Trying not to be presumptuous, but I think the Lord cares more about HOW we deal with each other than what political views we espouse.

mnlop said...

Agreed. The old testament gives us everything we need to know with regard to politics and the failings of political leaders overzealous religious leaders. The new testament has a great deal to do with pointing out hypocrisy.

Jacob S. said...

It's probably worth pointing out here again, as Andrew said, that the purpose of this blog is not and was never to show that modern American liberalism is the only, or even at times the best, political fit with the church, only that they are compatible. I have heard too many times that a liberal cannot be a good member of the church and we flatly deny that and try to show how it is so with this blog.

"I think the Lord cares more about HOW we deal with each other than what political views we espouse."

I agree with this completely. A good person can espouse virtually any political philosophy, the key is to continue to be a good person, which is often difficult in the messy intersection of politics and religion.

Architect said...

The website is a book - not a party. I agree that the gospel is for all people regardless of politics. Each political party has planks in their respective platforms that are in direct opposition of the tenets of the gospel. Fortunately, we can choose to ignore those planks and stay in the various parties.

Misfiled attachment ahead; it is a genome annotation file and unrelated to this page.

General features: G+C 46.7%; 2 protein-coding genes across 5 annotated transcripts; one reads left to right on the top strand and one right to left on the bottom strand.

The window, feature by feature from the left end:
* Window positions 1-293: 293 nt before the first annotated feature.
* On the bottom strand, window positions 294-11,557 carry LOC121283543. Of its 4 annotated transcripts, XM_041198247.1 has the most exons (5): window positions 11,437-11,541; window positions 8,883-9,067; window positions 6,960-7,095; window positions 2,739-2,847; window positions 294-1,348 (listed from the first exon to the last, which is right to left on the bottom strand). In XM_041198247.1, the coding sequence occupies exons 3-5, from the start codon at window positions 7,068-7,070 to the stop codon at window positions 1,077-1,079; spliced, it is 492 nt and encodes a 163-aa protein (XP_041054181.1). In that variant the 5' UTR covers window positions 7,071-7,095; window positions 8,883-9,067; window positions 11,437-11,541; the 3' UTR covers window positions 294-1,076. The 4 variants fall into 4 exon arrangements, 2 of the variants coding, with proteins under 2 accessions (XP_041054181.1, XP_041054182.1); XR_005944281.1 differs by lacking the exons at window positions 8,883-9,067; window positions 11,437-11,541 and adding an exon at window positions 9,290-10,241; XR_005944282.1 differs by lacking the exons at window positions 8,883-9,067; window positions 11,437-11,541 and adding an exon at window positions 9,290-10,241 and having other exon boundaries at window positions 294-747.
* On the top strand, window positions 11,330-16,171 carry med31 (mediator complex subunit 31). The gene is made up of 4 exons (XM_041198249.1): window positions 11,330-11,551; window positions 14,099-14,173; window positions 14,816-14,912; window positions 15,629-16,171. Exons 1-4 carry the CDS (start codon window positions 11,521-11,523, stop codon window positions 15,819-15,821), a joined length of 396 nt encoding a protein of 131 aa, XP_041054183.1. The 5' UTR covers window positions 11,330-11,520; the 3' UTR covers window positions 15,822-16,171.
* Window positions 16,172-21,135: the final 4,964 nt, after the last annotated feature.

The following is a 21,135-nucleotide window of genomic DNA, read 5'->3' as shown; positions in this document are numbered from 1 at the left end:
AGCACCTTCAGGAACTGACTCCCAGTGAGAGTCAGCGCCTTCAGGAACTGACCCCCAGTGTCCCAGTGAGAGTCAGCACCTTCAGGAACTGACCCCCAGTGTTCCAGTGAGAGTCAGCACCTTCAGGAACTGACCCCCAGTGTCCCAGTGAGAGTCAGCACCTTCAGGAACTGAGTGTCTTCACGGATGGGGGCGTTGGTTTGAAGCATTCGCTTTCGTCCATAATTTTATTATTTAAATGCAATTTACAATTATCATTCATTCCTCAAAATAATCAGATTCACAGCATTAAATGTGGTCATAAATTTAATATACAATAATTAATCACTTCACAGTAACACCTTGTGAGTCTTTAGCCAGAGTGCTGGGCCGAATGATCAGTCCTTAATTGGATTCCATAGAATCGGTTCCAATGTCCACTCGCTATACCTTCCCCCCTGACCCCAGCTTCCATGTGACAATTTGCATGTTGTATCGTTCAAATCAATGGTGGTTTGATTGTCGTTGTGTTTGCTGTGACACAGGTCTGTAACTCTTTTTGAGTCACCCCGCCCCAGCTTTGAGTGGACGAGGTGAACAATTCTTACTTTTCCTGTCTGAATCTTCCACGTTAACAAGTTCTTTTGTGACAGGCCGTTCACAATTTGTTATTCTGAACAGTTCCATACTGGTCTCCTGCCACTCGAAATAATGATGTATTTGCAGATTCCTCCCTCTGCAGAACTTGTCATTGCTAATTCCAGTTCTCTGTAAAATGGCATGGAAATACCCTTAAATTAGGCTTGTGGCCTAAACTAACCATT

Andrew said...

Ah, but you see this perpetuates the fantasy that the Gospel has anything to say about politics at all. It's not about him promoting a "party", it's that the Gospel has something to say about "liberty". Really... I thought it was about faith, repentance, baptism, and the gift of the Holy Ghost.

I put Gospel-centered political ideas right up there with numerology in the list of bad things happening to a great religious idea. When the concept of "freedom" is discussed in the Scriptures, it's entirely about the freedom of the soul from spiritual bondage. This has absolutely zero to do with politics, and everything to do with who you are as a person. I think that the Gospel can change a person's character (through the Atonement) and make bad men good and good men better. What they do in the political realm after that is up to them, and (so long as they obey the law) irrelevant to their status w.r.t. the Church or the Gospel.

Jacob S. said...

Andrew, I believe you will find this amusing:

http://blog.mcnaughtonart.com/2011/04/byu-censors-artwork-for-being-too.html

Go ahead and read the comments if you need a good laugh and then a good cry.

Andrew said...

Oh wow... That's really, uh, disturbing. I'm not sure I agree with the decision to pull the painting (I'm a free speech guy after all), but by golly that painting is... Special. I might write a whole article about it, since it so wholly encapsulates the strange psychology of LDS "patriotism".